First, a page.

Leave no man behind.

It’s a well-known, guiding philosophy for soldiers both on and off the battlefield.

Civilian life isn’t always easy either, and that’s where the Veterans of West Virginia University are determined to make a difference.

Their main focus is fellow veterans who’ve returned to school and may need help adjusting to academia.

Reaching out is important since this kind of educational pressure is new for many, and student vets don’t always know how to ask for help.

“As members of the military we are used to just putting our head down and getting the job done with the resources we have to deal with,” said Zachary Bailey, 26, who spent four years in the Marine Corps and is now the group leader of Veterans of WVU.

But there’s no use for them to reinvent the wheel when we’ve already been there, and know how to handle some of their questions.”

Organization members range in age and years of military service, and that’s also true for veterans who have returned to get a degree.

“We have roughly 550 actual veterans who receive these benefits, but there are some other veterans on campus who aren’t using the GI Bill so they aren’t recognized in the student veteran numbers,” he said.

Understanding GI Bill benefits is important, and helps vets get needed classes.

Bailey would like to see even more campus resources available to veterans, and likes that other colleges have dedicated veteran centers offering needed expertise and resources.

Sometimes other personal issues take precedent.

Bailey recalls how group members came together to help a homeless veteran.

“All for one, one for all. That is how it is,” he said. “Our priority is being here for our veterans.”

Campus life matters too.

Mountaineer football games mean tailgating and camaraderie.

Learning about each other is part of the group’s mission, especially when it comes to better appreciate where fellow vets have served, said Samuel Bearinger.

Now a junior, he is pursuing a forestry degree after having left the Marines in 2014.

It’s still important to him to be with other veterans, and the campus organization helps him do that.

Neither he nor other club members will forget a World War II veteran who recently visited the Morgantown campus.

Navy Lt. Jim Downing, the second oldest Pearl Harbor survivor, was honored as part of the university’s ongoing 150th anniversary celebration.

Downing, who is 104 years old, was aboard the USS West Virginia when Japanese forces attacked and has since written a book about his military experience.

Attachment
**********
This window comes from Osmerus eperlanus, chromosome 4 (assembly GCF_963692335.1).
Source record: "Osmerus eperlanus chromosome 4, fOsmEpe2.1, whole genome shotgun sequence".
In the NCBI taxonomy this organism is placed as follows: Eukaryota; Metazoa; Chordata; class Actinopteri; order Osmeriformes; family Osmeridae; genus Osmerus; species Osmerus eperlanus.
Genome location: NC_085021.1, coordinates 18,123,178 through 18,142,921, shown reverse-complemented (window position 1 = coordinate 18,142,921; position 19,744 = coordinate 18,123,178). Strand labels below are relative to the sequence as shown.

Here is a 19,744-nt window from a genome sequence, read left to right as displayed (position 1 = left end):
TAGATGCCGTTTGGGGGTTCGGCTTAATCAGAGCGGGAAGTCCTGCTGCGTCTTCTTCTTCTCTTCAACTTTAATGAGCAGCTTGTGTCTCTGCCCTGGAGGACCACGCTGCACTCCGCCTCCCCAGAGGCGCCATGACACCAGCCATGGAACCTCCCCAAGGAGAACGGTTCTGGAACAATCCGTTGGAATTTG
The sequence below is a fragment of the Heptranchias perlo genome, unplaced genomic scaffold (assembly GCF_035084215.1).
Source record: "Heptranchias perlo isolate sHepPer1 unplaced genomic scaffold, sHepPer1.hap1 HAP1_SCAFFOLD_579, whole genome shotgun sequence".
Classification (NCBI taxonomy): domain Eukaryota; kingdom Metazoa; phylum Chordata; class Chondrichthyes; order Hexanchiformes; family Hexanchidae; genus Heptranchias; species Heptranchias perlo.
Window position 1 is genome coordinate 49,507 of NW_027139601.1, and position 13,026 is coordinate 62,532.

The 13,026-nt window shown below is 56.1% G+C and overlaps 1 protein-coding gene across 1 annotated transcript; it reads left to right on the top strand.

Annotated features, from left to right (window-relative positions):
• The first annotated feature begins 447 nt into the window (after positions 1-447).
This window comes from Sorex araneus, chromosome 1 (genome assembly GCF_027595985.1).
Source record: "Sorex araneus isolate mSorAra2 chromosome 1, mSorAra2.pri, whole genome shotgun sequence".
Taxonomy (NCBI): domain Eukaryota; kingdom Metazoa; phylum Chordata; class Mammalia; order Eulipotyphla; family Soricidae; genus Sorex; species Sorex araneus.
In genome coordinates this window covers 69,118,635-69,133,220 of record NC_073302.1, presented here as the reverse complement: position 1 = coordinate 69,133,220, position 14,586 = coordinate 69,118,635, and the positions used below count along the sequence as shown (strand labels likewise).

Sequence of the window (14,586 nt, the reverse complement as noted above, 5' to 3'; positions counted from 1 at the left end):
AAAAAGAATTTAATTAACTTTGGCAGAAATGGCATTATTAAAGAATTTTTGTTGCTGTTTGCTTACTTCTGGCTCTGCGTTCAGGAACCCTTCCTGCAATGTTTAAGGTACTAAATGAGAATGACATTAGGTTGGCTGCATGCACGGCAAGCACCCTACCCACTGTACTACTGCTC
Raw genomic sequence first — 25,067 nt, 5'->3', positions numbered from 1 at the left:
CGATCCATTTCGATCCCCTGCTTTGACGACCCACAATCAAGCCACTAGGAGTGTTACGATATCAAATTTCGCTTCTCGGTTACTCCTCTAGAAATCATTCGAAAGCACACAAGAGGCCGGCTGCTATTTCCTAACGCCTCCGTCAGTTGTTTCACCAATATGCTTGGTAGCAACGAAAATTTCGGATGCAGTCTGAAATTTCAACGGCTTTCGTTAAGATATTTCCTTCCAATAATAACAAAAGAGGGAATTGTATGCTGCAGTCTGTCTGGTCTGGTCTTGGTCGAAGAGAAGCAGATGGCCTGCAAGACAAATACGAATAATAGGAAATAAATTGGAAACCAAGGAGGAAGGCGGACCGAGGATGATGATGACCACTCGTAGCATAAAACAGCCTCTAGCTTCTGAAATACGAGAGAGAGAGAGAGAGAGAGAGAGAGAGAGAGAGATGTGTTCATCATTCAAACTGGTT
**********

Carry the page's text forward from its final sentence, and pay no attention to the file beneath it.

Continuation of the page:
Organization members joined others Nov. 3 for a ceremony in front of Oglebay Hall where the ship’s mast and bill are permanently displayed.

The beloved landmark is important, and a new preservation effort is underway.

Fundraising, including a rifle raffle, is already being done to help enlist professional help in this historic preservation effort which may cost an estimated $10,000.

It’s hoped this restoration project can be finished in time for next year’s Veterans Day and Pearl Harbor observances.

Ripley native Andrew Chancey comes from a family where military service is a tradition.

He went into the service immediately after high school, and recently became a student after having spent nine years in the Marines.

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Part of his service included a multi-month deployment to Afghanistan in 2011.

He is now pursuing a business/marketing degree, but hasn’t forgotten his military roots and works at the Morgantown Veteran’s Center.

It’s part of a work study program that allows him to meet, hang out with and talk to older veterans.

Giving back to them is important, and he’s also looking forward to seeing more done for veterans at WVU.

It also makes sense given the state’s long history of its residents being in the military.

“I have always heard that we have the largest number of veterans per capita of any state in the country. And we also had the highest number of Vietnam vets. There are so many people in this area that are veterans, and we need to be here for each other,” he said.

“We don’t want you to feel alone, because you’re not.”

Having a post-military plan and being around other veterans makes college much easier.

Navy veteran Kirstyn Murphy was originally from Sandusky, Ohio, and came to WVU after having met her husband in Norfolk.

He was a state native, and they met on an aircraft carrier with approximately 5,000 people aboard it, she said.

“I chose the Navy because I really like the water, and I wanted to see more of the world,” she said.

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Family members were happily surprised with her success, and that her duties included launching and recovering aircraft.

She’s hoping to become an occupational therapist, and is happy to now be in Morgantown.

“We found out about this organization when they had a booth at an event, plus they had a Facebook page and also started sending out emails.”

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Lately she’s been involved in fundraising efforts to repair the mast.

“It’s a way to honor the Word War II Navy veteran who was just here, as well as all of the other veterans on campus and in West Virginia. I really think a lot of other people in the community will also want to help or donate once they know about this project.”

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